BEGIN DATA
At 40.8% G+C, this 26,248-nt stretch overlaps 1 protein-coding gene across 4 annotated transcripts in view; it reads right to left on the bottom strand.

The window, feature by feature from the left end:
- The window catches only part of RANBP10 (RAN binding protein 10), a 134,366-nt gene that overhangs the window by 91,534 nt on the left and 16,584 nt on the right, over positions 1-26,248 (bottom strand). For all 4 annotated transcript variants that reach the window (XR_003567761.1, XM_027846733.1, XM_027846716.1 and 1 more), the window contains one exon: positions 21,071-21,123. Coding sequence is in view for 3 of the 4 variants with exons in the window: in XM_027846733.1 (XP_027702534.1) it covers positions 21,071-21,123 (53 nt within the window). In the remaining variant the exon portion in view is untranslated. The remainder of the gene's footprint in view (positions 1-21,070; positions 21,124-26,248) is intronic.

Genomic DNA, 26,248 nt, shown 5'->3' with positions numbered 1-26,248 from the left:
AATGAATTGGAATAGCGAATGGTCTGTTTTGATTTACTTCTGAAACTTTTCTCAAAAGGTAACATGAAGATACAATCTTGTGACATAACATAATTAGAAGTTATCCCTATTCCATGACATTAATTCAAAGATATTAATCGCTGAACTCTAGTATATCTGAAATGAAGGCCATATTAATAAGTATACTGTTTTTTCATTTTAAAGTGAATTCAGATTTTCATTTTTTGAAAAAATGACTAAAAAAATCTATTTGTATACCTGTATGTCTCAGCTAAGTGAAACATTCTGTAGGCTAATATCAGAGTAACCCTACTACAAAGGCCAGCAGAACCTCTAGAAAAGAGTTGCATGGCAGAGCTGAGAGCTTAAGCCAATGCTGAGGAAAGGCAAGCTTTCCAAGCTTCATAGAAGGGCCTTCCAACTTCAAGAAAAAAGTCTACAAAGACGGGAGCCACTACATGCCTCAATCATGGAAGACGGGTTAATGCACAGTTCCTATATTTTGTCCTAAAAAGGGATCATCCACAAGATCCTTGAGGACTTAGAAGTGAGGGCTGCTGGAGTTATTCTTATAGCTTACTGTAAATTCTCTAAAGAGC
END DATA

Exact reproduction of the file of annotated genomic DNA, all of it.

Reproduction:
At 40.8% G+C, this 26,248-nt stretch overlaps 1 protein-coding gene across 4 annotated transcripts in view; it reads right to left on the bottom strand.

The window, feature by feature from the left end:
- The window catches only part of RANBP10 (RAN binding protein 10), a 134,366-nt gene that overhangs the window by 91,534 nt on the left and 16,584 nt on the right, over positions 1-26,248 (bottom strand). For all 4 annotated transcript variants that reach the window (XR_003567761.1, XM_027846733.1, XM_027846716.1 and 1 more), the window contains one exon: positions 21,071-21,123. Coding sequence is in view for 3 of the 4 variants with exons in the window: in XM_027846733.1 (XP_027702534.1) it covers positions 21,071-21,123 (53 nt within the window). In the remaining variant the exon portion in view is untranslated. The remainder of the gene's footprint in view (positions 1-21,070; positions 21,124-26,248) is intronic.

Genomic DNA, 26,248 nt, shown 5'->3' with positions numbered 1-26,248 from the left:
AATGAATTGGAATAGCGAATGGTCTGTTTTGATTTACTTCTGAAACTTTTCTCAAAAGGTAACATGAAGATACAATCTTGTGACATAACATAATTAGAAGTTATCCCTATTCCATGACATTAATTCAAAGATATTAATCGCTGAACTCTAGTATATCTGAAATGAAGGCCATATTAATAAGTATACTGTTTTTTCATTTTAAAGTGAATTCAGATTTTCATTTTTTGAAAAAATGACTAAAAAAATCTATTTGTATACCTGTATGTCTCAGCTAAGTGAAACATTCTGTAGGCTAATATCAGAGTAACCCTACTACAAAGGCCAGCAGAACCTCTAGAAAAGAGTTGCATGGCAGAGCTGAGAGCTTAAGCCAATGCTGAGGAAAGGCAAGCTTTCCAAGCTTCATAGAAGGGCCTTCCAACTTCAAGAAAAAAGTCTACAAAGACGGGAGCCACTACATGCCTCAATCATGGAAGACGGGTTAATGCACAGTTCCTATATTTTGTCCTAAAAAGGGATCATCCACAAGATCCTTGAGGACTTAGAAGTGAGGGCTGCTGGAGTTATTCTTATAGCTTACTGTAAATTCTCTAAAGAGC